A sign with the text "Home of the Framingham Heart Study." mgstanton / Flickr

Brian Resnick

What are the types of questions that social scientists are really bad at answering now — and why is this Kavli HUMAN Project a better approach?

Paul Glimcher

The way [most social science] studies are done is you take 100 people — usually college students at your university — and you have them perform the experiment under two conditions. And then you try to draw a conclusion about the human condition from the difference between those two groups of 50 kids — who are mostly white.

So where are we falling down? Number one, we’re underpowered. You really don’t want to do experiments on 50 people.

You want to have the statistical power to see unambiguously what’s significant. Sample sizes should be in the 5,000 to 10,000 range to really solve the reproducibility, reliability, and repeatability problem.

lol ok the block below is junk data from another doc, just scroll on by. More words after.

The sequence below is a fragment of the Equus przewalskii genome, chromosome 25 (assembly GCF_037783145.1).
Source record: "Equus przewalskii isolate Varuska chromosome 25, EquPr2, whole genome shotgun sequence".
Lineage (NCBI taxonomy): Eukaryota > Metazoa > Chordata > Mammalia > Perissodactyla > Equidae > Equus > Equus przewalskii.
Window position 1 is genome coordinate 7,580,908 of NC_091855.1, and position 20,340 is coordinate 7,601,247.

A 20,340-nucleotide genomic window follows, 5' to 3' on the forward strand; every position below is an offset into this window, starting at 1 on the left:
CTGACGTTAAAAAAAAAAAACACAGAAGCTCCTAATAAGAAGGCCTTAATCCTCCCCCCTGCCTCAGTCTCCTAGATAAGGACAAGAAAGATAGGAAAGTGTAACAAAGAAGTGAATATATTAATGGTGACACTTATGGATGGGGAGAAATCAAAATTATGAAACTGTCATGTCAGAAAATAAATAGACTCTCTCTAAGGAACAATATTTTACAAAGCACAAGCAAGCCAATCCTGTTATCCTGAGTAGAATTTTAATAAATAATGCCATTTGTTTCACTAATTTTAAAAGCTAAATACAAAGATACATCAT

Second thing: You do not want to be studying white college students. That is utterly useless — I mean, it’s not utterly useless, I spent my career doing a lot of it. But it’s clearly the wrong solution.

The right solution: You want a demographically representative sample. Right? You don’t want to say something about the kids who attend NYU. You want to say something about the people of New York, or the people of America, or the people of Earth.

Three: Another place where we fall down as scientists is longitudinality.

We know so little about life trajectories, and we try to infer things from studying white college students for 10 minutes. ... We know how powerful longitudinal studies can be. The prototypical example is probably still Framingham.

Brian Resnick